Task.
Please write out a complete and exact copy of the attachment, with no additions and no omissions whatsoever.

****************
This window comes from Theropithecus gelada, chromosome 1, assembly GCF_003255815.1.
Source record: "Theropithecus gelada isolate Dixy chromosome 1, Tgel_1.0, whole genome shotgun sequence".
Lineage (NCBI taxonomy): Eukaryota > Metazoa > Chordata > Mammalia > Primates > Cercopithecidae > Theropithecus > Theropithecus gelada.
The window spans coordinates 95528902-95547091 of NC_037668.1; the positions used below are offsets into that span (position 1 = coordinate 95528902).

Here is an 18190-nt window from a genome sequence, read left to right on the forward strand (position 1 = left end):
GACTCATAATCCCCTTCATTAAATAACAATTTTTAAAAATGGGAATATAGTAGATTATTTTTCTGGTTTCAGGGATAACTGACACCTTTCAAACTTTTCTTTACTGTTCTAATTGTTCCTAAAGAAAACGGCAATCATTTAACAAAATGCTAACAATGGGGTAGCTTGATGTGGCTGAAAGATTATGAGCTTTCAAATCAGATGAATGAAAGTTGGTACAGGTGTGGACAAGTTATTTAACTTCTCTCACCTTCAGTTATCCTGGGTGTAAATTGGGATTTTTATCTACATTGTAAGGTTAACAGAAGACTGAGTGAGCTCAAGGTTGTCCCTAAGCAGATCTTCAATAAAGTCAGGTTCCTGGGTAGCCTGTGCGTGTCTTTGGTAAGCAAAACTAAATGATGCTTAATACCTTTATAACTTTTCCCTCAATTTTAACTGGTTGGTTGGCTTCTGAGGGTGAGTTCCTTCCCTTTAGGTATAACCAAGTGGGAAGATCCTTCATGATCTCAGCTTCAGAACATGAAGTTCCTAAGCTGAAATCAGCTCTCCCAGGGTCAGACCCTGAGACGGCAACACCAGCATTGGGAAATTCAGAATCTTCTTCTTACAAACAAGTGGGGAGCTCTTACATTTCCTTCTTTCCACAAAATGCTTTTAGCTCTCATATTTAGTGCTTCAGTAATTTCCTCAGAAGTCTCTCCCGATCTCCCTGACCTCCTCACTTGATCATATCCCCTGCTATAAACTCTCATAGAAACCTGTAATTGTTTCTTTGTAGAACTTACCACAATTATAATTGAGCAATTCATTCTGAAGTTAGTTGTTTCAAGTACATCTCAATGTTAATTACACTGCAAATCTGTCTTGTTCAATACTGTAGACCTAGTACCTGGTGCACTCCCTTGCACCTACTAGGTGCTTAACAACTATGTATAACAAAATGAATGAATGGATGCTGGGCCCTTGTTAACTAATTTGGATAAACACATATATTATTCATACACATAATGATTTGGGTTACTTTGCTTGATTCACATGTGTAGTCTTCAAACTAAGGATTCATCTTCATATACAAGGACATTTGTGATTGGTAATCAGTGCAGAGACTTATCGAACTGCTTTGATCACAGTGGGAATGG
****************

This window comes from Theropithecus gelada, chromosome 1, assembly GCF_003255815.1.
Source record: "Theropithecus gelada isolate Dixy chromosome 1, Tgel_1.0, whole genome shotgun sequence".
Lineage (NCBI taxonomy): Eukaryota > Metazoa > Chordata > Mammalia > Primates > Cercopithecidae > Theropithecus > Theropithecus gelada.
The window spans coordinates 95528902-95547091 of NC_037668.1; the positions used below are offsets into that span (position 1 = coordinate 95528902).

Here is an 18190-nt window from a genome sequence, read left to right on the forward strand (position 1 = left end):
GACTCATAATCCCCTTCATTAAATAACAATTTTTAAAAATGGGAATATAGTAGATTATTTTTCTGGTTTCAGGGATAACTGACACCTTTCAAACTTTTCTTTACTGTTCTAATTGTTCCTAAAGAAAACGGCAATCATTTAACAAAATGCTAACAATGGGGTAGCTTGATGTGGCTGAAAGATTATGAGCTTTCAAATCAGATGAATGAAAGTTGGTACAGGTGTGGACAAGTTATTTAACTTCTCTCACCTTCAGTTATCCTGGGTGTAAATTGGGATTTTTATCTACATTGTAAGGTTAACAGAAGACTGAGTGAGCTCAAGGTTGTCCCTAAGCAGATCTTCAATAAAGTCAGGTTCCTGGGTAGCCTGTGCGTGTCTTTGGTAAGCAAAACTAAATGATGCTTAATACCTTTATAACTTTTCCCTCAATTTTAACTGGTTGGTTGGCTTCTGAGGGTGAGTTCCTTCCCTTTAGGTATAACCAAGTGGGAAGATCCTTCATGATCTCAGCTTCAGAACATGAAGTTCCTAAGCTGAAATCAGCTCTCCCAGGGTCAGACCCTGAGACGGCAACACCAGCATTGGGAAATTCAGAATCTTCTTCTTACAAACAAGTGGGGAGCTCTTACATTTCCTTCTTTCCACAAAATGCTTTTAGCTCTCATATTTAGTGCTTCAGTAATTTCCTCAGAAGTCTCTCCCGATCTCCCTGACCTCCTCACTTGATCATATCCCCTGCTATAAACTCTCATAGAAACCTGTAATTGTTTCTTTGTAGAACTTACCACAATTATAATTGAGCAATTCATTCTGAAGTTAGTTGTTTCAAGTACATCTCAATGTTAATTACACTGCAAATCTGTCTTGTTCAATACTGTAGACCTAGTACCTGGTGCACTCCCTTGCACCTACTAGGTGCTTAACAACTATGTATAACAAAATGAATGAATGGATGCTGGGCCCTTGTTAACTAATTTGGATAAACACATATATTATTCATACACATAATGATTTGGGTTACTTTGCTTGATTCACATGTGTAGTCTTCAAACTAAGGATTCATCTTCATATACAAGGACATTTGTGATTGGTAATCAGTGCAGAGACTTATCGAACTGCTTTGATCACAGTGGGAATGG